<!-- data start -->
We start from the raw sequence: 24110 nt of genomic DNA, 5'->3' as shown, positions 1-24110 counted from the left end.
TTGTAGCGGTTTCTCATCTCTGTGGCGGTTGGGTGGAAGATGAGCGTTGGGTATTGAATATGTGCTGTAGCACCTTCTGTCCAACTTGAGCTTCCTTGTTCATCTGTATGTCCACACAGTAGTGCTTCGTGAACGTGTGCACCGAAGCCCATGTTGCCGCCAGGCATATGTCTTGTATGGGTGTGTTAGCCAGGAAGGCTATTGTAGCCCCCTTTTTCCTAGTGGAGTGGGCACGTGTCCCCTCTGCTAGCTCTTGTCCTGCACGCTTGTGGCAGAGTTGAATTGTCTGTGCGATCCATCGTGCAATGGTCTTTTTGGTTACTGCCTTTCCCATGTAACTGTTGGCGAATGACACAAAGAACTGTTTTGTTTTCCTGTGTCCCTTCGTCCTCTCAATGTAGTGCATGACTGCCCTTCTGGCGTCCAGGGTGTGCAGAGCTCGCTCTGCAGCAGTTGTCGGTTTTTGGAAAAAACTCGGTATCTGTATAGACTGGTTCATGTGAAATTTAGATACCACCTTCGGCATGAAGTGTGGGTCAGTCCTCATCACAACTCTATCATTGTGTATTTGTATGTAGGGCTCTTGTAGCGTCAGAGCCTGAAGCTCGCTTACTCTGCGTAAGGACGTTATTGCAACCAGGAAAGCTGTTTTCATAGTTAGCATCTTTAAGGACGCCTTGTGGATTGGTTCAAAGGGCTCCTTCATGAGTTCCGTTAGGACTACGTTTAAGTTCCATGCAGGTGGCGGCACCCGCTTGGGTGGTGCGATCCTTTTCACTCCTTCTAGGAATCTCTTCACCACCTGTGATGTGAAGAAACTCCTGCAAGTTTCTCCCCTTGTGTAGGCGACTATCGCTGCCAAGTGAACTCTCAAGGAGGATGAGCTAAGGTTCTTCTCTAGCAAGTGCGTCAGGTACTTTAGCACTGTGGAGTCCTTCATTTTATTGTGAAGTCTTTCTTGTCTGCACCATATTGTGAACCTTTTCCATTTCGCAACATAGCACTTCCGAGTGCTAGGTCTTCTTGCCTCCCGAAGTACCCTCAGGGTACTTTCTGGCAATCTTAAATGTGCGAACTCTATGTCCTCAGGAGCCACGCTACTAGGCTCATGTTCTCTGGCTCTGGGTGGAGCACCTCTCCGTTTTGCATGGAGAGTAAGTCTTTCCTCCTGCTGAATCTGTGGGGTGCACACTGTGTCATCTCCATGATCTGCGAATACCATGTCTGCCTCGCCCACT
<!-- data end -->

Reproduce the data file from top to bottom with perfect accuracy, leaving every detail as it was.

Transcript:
We start from the raw sequence: 24110 nt of genomic DNA, 5'->3' as shown, positions 1-24110 counted from the left end.
TTGTAGCGGTTTCTCATCTCTGTGGCGGTTGGGTGGAAGATGAGCGTTGGGTATTGAATATGTGCTGTAGCACCTTCTGTCCAACTTGAGCTTCCTTGTTCATCTGTATGTCCACACAGTAGTGCTTCGTGAACGTGTGCACCGAAGCCCATGTTGCCGCCAGGCATATGTCTTGTATGGGTGTGTTAGCCAGGAAGGCTATTGTAGCCCCCTTTTTCCTAGTGGAGTGGGCACGTGTCCCCTCTGCTAGCTCTTGTCCTGCACGCTTGTGGCAGAGTTGAATTGTCTGTGCGATCCATCGTGCAATGGTCTTTTTGGTTACTGCCTTTCCCATGTAACTGTTGGCGAATGACACAAAGAACTGTTTTGTTTTCCTGTGTCCCTTCGTCCTCTCAATGTAGTGCATGACTGCCCTTCTGGCGTCCAGGGTGTGCAGAGCTCGCTCTGCAGCAGTTGTCGGTTTTTGGAAAAAACTCGGTATCTGTATAGACTGGTTCATGTGAAATTTAGATACCACCTTCGGCATGAAGTGTGGGTCAGTCCTCATCACAACTCTATCATTGTGTATTTGTATGTAGGGCTCTTGTAGCGTCAGAGCCTGAAGCTCGCTTACTCTGCGTAAGGACGTTATTGCAACCAGGAAAGCTGTTTTCATAGTTAGCATCTTTAAGGACGCCTTGTGGATTGGTTCAAAGGGCTCCTTCATGAGTTCCGTTAGGACTACGTTTAAGTTCCATGCAGGTGGCGGCACCCGCTTGGGTGGTGCGATCCTTTTCACTCCTTCTAGGAATCTCTTCACCACCTGTGATGTGAAGAAACTCCTGCAAGTTTCTCCCCTTGTGTAGGCGACTATCGCTGCCAAGTGAACTCTCAAGGAGGATGAGCTAAGGTTCTTCTCTAGCAAGTGCGTCAGGTACTTTAGCACTGTGGAGTCCTTCATTTTATTGTGAAGTCTTTCTTGTCTGCACCATATTGTGAACCTTTTCCATTTCGCAACATAGCACTTCCGAGTGCTAGGTCTTCTTGCCTCCCGAAGTACCCTCAGGGTACTTTCTGGCAATCTTAAATGTGCGAACTCTATGTCCTCAGGAGCCACGCTACTAGGCTCATGTTCTCTGGCTCTGGGTGGAGCACCTCTCCGTTTTGCATGGAGAGTAAGTCTTTCCTCCTGCTGAATCTGTGGGGTGCACACTGTGTCATCTCCATGATCTGCGAATACCATGTCTGCCTCGCCCACT